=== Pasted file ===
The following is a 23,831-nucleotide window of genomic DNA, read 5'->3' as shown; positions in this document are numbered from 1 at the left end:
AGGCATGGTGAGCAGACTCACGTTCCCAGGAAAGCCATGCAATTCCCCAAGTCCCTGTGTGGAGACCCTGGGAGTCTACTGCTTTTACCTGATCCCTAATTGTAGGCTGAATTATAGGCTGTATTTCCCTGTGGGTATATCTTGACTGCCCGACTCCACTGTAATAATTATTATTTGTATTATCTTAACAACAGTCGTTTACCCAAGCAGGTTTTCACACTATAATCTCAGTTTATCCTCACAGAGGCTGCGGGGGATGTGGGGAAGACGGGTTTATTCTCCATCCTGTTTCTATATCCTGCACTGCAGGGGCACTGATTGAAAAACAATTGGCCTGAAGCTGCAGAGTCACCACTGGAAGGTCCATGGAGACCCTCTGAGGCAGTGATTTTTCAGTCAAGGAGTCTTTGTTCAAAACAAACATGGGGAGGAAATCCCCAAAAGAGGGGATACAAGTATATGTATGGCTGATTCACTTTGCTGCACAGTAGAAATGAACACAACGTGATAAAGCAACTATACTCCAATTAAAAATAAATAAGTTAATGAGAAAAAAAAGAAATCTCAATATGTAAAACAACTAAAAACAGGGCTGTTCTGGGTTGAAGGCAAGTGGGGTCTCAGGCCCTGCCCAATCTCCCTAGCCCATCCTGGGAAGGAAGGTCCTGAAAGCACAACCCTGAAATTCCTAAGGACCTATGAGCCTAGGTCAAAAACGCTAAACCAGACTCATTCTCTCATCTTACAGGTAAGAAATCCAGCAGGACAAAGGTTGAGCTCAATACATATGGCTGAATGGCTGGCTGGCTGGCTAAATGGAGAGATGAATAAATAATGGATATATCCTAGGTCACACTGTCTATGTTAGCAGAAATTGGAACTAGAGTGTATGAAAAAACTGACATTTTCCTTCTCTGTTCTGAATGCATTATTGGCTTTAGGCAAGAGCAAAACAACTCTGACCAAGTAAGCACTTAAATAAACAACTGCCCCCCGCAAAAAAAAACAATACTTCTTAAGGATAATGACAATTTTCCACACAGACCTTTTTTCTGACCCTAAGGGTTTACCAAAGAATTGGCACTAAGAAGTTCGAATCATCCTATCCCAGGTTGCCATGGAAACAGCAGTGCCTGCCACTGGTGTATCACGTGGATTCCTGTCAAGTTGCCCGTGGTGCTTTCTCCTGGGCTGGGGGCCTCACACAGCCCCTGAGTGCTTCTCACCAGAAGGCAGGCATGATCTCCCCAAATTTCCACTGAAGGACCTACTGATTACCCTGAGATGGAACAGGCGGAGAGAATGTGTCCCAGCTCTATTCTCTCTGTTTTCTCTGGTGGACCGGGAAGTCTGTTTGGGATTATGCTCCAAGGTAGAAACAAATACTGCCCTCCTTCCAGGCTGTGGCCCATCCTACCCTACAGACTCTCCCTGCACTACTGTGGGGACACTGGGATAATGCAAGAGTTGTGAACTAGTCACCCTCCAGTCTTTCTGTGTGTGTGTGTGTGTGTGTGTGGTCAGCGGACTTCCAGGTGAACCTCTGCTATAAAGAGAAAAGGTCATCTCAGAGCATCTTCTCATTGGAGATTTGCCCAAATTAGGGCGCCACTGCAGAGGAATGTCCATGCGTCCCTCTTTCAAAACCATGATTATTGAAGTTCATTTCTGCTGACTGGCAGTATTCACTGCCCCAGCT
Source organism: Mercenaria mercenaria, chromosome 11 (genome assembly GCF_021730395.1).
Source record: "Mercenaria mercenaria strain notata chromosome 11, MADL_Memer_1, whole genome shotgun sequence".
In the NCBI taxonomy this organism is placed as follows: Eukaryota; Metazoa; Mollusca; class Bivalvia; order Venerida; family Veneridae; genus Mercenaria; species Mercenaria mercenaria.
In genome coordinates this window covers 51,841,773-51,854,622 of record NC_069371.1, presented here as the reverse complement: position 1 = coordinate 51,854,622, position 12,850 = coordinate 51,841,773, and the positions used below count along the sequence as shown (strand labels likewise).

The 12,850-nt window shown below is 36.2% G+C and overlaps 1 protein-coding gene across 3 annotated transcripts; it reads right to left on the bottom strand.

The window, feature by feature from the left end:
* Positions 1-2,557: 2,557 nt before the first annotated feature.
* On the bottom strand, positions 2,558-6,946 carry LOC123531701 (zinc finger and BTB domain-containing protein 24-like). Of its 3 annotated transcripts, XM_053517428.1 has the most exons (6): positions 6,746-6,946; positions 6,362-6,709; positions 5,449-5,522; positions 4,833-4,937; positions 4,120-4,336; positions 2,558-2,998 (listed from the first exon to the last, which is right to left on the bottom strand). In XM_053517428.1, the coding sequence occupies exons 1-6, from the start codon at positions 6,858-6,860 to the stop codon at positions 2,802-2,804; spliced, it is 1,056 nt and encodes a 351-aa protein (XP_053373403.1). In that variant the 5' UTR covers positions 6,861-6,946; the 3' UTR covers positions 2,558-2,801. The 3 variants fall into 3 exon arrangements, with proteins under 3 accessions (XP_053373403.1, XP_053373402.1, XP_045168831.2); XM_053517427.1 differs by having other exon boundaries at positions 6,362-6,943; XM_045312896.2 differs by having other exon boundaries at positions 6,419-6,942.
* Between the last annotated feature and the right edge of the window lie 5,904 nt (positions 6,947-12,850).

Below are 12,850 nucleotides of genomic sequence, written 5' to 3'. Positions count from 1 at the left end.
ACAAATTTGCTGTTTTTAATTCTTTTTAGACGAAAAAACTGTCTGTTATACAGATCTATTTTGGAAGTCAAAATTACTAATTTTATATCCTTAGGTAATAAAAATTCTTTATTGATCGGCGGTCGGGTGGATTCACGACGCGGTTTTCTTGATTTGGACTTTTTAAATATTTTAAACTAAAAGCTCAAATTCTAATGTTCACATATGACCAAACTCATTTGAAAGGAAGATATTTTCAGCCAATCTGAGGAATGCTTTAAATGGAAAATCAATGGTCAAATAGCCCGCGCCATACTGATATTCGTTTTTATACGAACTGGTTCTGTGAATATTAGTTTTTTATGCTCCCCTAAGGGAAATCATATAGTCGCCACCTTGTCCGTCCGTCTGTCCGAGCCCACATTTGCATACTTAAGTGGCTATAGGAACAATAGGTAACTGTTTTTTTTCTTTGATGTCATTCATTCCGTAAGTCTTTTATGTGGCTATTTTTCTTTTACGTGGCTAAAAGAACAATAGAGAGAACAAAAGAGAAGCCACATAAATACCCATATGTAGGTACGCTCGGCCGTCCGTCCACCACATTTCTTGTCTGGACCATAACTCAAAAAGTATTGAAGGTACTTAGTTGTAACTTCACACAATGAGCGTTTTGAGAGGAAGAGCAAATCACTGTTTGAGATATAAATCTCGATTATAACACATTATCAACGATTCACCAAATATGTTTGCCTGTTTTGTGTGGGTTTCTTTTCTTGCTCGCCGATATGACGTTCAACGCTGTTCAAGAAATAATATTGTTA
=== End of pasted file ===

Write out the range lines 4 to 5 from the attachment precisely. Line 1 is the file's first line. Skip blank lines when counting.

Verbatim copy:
Source record: "Mercenaria mercenaria strain notata chromosome 11, MADL_Memer_1, whole genome shotgun sequence".
In the NCBI taxonomy this organism is placed as follows: Eukaryota; Metazoa; Mollusca; class Bivalvia; order Venerida; family Veneridae; genus Mercenaria; species Mercenaria mercenaria.